Cybersecurity Extended to Supply Chain

ABSTRACT: Traditional data security practices are not much helpful if any hardware or software component of the system is built to send the inner data to outside of the system or leave the back door open for intruders intentionally.
This kind of back door entry may be restricted if proper inspection of the network components, monitoring of supply chain steps, history check of network component suppliers is done properly. To address the above issues, there is need of standard cyber security practice frameworks, cyber security guidelines in supply chain management to mitigate the cyber security risks in the supply chain of the network components. In this paper, need of cyber security practice framework, Strategies, Road Map and solutions to resolve the threats of Cyber security in supply chain are discussed and analyzed.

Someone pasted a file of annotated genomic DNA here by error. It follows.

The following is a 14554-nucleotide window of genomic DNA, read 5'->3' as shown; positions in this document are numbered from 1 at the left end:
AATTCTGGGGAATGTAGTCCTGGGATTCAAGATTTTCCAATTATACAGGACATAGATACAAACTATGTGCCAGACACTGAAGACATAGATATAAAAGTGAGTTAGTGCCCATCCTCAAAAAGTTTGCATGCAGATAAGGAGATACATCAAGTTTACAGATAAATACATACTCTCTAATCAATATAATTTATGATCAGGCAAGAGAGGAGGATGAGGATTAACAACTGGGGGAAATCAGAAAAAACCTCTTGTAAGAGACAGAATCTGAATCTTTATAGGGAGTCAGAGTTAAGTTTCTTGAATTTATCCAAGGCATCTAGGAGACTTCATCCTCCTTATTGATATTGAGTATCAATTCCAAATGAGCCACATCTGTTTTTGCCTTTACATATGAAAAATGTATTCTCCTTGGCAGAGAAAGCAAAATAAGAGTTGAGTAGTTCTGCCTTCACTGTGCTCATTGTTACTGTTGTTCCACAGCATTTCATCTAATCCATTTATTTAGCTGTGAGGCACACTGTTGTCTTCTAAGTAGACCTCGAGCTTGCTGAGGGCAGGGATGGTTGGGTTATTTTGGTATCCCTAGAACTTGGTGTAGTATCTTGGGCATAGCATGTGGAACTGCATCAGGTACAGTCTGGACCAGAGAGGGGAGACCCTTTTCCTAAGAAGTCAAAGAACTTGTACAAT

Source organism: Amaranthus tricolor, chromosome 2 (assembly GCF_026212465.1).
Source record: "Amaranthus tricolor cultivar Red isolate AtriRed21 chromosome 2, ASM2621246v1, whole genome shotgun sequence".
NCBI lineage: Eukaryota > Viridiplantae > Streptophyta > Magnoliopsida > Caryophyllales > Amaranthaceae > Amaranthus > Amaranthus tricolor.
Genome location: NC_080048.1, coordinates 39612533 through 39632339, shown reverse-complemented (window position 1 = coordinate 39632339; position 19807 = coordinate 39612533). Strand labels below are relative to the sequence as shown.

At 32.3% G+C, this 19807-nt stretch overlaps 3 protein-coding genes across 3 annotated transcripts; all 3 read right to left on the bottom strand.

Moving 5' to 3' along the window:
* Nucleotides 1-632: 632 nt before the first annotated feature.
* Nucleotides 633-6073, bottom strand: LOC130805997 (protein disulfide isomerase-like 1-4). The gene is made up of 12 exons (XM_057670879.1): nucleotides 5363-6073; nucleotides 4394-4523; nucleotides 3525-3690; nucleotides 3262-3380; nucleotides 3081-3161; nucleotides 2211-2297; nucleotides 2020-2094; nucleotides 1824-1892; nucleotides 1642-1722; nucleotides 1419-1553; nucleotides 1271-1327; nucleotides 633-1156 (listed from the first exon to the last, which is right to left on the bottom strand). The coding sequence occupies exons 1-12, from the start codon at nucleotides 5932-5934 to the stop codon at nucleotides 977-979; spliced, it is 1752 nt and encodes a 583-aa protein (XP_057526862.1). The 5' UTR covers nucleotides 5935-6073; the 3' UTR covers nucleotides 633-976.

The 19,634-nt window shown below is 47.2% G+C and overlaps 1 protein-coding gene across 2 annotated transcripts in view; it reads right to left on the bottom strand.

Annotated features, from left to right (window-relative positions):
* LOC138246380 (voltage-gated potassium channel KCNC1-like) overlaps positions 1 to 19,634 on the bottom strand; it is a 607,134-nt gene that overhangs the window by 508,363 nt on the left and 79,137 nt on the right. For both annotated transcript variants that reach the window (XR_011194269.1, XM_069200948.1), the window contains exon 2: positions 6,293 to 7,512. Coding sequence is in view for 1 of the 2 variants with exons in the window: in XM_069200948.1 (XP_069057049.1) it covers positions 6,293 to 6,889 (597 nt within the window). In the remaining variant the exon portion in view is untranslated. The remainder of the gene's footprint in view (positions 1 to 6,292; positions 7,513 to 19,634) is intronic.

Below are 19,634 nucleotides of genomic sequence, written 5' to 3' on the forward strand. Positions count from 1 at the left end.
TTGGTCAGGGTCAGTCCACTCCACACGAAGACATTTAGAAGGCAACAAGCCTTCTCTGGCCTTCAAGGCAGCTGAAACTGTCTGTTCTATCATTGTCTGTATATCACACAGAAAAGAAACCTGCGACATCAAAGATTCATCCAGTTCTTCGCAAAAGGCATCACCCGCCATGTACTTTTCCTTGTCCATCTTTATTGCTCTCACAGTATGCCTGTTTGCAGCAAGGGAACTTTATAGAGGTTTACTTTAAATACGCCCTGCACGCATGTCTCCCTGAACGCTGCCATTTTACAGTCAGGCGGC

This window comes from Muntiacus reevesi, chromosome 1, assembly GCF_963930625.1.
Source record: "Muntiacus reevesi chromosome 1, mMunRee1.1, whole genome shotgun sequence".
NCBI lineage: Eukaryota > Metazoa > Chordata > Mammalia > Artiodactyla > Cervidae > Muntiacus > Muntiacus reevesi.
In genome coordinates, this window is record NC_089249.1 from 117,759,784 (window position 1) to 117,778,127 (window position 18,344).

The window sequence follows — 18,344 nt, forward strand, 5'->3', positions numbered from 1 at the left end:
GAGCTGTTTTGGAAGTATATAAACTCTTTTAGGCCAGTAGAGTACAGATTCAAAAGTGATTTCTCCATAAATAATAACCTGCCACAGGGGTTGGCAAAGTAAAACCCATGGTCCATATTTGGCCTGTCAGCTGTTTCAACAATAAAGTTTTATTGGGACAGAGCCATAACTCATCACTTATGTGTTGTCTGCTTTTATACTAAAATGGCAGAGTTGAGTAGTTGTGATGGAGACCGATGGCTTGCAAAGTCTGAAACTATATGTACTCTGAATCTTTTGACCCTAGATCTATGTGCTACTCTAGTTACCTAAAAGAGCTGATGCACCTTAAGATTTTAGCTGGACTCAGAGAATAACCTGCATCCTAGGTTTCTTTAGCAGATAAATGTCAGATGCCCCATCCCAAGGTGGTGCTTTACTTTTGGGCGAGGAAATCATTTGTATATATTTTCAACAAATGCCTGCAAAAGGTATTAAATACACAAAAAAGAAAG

Keywords: Cyber security in supply chain, Cyber security risks in supply chain, cyber security practices, cyber security risks.
1. Introduction:
In today’s scenario electronic devices are integral part to everyday life, to the critical infrastructures, and to defense system. These electronics devices are built up through semiconductor integrated circuits. For example, smart phones, laptop computers and tablets, aircraft flight controls, the financial system, the power grid, automobile antilock braking etc. These devices can be trusted only if the chips are free of hidden malicious circuits which may be inserted during the design or manufacturing process of the chips [4].